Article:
Houston Man Becomes Fugitive Following Fraud Conviction
June 8th, 2017 by Tad Nelson in White Collar Crime
Fraud is perhaps the most common type of white collar crime prosecuted in Texas. Fraud takes many forms. But the essential nature of fraud is that it involves acquiring the property of another through false pretenses.
Fraud is also not just a matter of Texas law. Anyone who defrauds a financial institution–i.e., a bank–or uses any means of interstate communication to commit fraud may face federal criminal charges. And federal penalties are notably harsh. For instance, bank fraud is punishable by up to 30 years in prison and a $1 million fine.
Defendant Receives 22 Years After Failing to Appear at Sentencing
While it is important to assert your constitutional rights when accused of criminal fraud, you must also respect the judicial system. Running away will not solve your problem. Unfortunately, a defendant in a recent Houston case did not heed this lesson and is now a fugitive from the law.
This particular defendant was indicted with another person for operating a mortgage fraud scheme. According to the United States Attorney’s Office in Houston, the two defendants “recruited straw borrowers to purchase residential properties” in the area. They obtained mortgage loans using the names and good credit of these straw borrowers. The indictment alleged the defendants sent “false and fraudulent statements” to the lenders as part of their scheme.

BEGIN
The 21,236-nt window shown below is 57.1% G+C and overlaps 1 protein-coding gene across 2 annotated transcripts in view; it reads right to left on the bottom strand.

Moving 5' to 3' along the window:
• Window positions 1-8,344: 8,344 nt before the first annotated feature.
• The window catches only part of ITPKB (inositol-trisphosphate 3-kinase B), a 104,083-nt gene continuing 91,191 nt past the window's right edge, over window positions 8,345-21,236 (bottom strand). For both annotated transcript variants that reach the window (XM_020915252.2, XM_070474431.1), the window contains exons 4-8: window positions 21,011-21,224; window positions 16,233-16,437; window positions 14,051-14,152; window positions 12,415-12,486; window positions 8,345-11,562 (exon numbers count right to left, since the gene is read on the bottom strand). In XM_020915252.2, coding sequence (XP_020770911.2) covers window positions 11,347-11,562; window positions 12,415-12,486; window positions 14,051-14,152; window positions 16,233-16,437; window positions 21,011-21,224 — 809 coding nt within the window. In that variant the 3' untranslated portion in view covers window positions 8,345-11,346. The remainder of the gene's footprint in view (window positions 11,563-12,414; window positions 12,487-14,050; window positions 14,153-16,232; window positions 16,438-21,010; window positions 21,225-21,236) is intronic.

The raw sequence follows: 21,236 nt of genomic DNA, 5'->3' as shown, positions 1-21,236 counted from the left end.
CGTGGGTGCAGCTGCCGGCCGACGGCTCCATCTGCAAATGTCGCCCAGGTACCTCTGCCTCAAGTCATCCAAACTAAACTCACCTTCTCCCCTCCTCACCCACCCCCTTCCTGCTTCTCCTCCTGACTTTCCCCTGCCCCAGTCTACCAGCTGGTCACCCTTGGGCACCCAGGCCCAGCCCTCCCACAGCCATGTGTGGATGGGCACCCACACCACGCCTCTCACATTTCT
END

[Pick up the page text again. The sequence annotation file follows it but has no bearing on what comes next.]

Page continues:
Ultimately, the U.S. Attorney said the defendants obtained more than $13 million in fraudulent loans, which were never repaid and fell into default.
Both defendants pleaded guilty in federal court. One defendant received a 14-year prison sentence and was ordered to pay nearly $5.3 million in restitution. The other defendant, who pleaded guilty to bank fraud, failed to appear at his sentencing hearing. In his absence, the judge sentenced him to nearly 22 years in prison and ordered restitution of over $5.4 million. Separately, a grand jury indicted the defendant for his failure to appear. Under federal law, a “flight to avoid prosecution” is punishable by up to 5 years in prison, in addition to any sentence from the original crime.
Have You Been Accused of Fraud?
Nobody wants to face the possibility of going to jail. But avoiding prosecution is never the answer. If you have been accused of fraud, the best thing that you can do is speak with an experienced Houston criminal defense lawyer who will fight to protect your rights. Call the Law Offices of Tad Nelson & Associates in Houston, Galveston, or League City today if you need to speak with an attorney right away.